These African slaves who revolutionized world agriculture | Africanews

The accomplishments of George Washington Carver, the 19th century scientist credited with hundreds of inventions, including 300 uses of peanuts, earned him a place in American history textbooks. But many other agricultural practices, innovations and foods that traveled with West African slaves – or were developed by their descendants – remain unrecognized, despite revolutionizing the way we eat, farm and to garden.

From medicinal products and food introduced by african diaspora are the sorghumthe milletthe african riceI’yamthe black eyed beanthe watermelonI’auberginethe okrathe sesame and the Cola nutsthe extract of which was a main ingredient in the original recipe of the Coca Cola.

Whether captives smuggle seeds and plants aboard slave ships or captains buy them by Africa to plant them in America, key components of the West African diet also traveled along the Middle Passage across the Atlantic. After long days spent working in the fields of the plantation, many slaves cultivated their own gardens to complement their meager rations.

Agricultural practices

“The owners of the plantations could then force them to show them how to grow these foods”declares Judith Carneyprofessor of geography at UCLA and co-author of “In the Shadow of Slavery: Africa’s Botanical Legacy in the Atlantic World” (University of California Press, 2011).“These crops then became commodities”adds the one who has spent a decade tracing the origin of these foods by bringing oral history closer to written documents.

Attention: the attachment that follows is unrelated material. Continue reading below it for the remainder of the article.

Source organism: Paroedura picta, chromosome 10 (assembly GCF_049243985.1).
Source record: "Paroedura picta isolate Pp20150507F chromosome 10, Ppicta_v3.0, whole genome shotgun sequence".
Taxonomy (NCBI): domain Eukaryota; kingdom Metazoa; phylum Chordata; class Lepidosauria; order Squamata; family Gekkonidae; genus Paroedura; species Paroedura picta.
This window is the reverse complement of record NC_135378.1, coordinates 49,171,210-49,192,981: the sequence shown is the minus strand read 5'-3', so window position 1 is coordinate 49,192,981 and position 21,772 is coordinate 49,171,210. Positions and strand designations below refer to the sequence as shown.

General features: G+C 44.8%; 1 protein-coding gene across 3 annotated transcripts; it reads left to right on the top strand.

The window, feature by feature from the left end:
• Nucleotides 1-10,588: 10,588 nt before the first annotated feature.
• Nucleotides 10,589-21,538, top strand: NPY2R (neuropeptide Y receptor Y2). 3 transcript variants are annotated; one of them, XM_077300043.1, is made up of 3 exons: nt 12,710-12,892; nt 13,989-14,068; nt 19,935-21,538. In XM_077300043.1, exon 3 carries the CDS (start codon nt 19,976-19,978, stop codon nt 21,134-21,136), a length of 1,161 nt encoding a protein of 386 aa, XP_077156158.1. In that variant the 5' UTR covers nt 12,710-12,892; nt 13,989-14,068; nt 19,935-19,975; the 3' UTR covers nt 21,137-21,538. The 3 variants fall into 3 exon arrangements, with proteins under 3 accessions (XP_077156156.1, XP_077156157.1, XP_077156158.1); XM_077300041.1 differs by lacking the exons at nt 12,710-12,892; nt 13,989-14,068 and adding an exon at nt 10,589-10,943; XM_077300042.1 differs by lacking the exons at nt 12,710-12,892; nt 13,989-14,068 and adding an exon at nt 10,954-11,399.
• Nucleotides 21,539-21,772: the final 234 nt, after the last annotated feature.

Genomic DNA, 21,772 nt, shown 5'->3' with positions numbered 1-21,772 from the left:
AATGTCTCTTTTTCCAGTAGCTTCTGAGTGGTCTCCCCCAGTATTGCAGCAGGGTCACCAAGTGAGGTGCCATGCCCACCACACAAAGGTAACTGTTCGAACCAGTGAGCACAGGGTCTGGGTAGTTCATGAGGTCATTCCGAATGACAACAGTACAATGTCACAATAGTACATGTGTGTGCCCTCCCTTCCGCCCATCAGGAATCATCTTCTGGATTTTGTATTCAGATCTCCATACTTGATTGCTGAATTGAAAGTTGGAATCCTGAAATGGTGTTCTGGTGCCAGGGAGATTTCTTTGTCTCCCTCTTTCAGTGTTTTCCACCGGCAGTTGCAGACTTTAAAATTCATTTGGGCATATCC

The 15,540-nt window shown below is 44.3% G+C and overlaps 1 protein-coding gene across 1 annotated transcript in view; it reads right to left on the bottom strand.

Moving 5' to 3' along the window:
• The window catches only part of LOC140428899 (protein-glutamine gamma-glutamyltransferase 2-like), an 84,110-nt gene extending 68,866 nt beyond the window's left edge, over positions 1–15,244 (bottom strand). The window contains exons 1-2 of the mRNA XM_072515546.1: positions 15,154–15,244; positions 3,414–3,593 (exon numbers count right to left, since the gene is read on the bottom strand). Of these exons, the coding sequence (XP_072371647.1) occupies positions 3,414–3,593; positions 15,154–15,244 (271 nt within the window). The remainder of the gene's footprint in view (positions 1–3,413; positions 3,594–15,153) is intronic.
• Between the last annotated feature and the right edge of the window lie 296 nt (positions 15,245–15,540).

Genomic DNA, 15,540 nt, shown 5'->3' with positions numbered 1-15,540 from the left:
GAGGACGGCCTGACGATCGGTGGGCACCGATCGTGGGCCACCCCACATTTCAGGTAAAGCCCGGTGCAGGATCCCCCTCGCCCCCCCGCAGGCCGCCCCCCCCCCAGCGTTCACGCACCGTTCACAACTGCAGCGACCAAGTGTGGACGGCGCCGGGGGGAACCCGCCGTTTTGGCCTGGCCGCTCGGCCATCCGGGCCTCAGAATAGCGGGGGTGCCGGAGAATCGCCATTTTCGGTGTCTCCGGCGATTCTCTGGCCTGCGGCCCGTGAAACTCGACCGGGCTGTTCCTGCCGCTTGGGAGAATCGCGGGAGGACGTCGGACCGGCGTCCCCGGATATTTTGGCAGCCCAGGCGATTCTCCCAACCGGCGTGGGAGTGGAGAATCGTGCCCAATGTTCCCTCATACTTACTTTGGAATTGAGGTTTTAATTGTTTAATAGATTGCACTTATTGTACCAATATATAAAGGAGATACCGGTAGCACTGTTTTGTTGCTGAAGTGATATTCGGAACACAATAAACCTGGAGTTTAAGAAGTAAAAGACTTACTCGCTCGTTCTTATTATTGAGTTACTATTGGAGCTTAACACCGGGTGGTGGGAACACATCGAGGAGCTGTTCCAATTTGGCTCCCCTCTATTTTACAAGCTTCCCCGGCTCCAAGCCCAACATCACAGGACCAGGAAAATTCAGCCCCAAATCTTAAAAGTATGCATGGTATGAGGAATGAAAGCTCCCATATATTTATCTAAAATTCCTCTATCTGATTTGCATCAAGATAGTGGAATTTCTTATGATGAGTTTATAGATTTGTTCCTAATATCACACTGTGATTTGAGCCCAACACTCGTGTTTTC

So it’s no coincidence that “many of the agricultural practices seen in Africa also occurred in the South”advance Michael W.Twittyfood historian and award winner James Beard of “The Cooking Gene” (Amistad, 2017).

Inventions of Africans

The polyculture (cultivation of different types of plants on the same plot), the permaculture (imitation of natural ecosystems) and planting on mounds (arguably the precursor to berms) date back to the african farming practicesadds Michael Twitty, who partnered with Colonial Williamsburg last year to create the Sankofa Heritage Gardena living replica of the type of garden cultivated by slaves at that time.

The story did not retain manyAfrican inventions enslaved, not least because slave owners often claimed credit for it. Some of them, however, were recognized, as were the achievements of the many slaves who succeeded them. Here are five early black innovators whose contributions reshaped the agricultural landscape:

Henry Blair (1807-1860)

Second black to receive a U.S. patent (Thomas L. Jenningswho invented a method of dry-cleaning clothes in 1821, is considered the first), Henry Blair designed a wheelbarrow type corn seeder to help farmers plant more efficiently.

Two years later, he received a second patent for a horse-drawn mechanical cotton planter, which increased yield and productivity. Details about the personal life of this Maryland farmer and inventor, including his birth into slavery, are scarce.

George Washington Carver (circa 1864-1943)

The peanutswhich are believed to originate fromSouth Americawere made in Spain by European explorers before traveling to Africa. They then returned to the Western Hemisphere aboard slave ships in the 1700s. By the late 1800s, the legume had evolved from a regional crop in the South to a national interest crop throughout the United States. It was at this time that george washington carverborn into slavery in the Missouri and freed as a child after the Civil Warobtains a master’s degree inIowa State Agricultural College.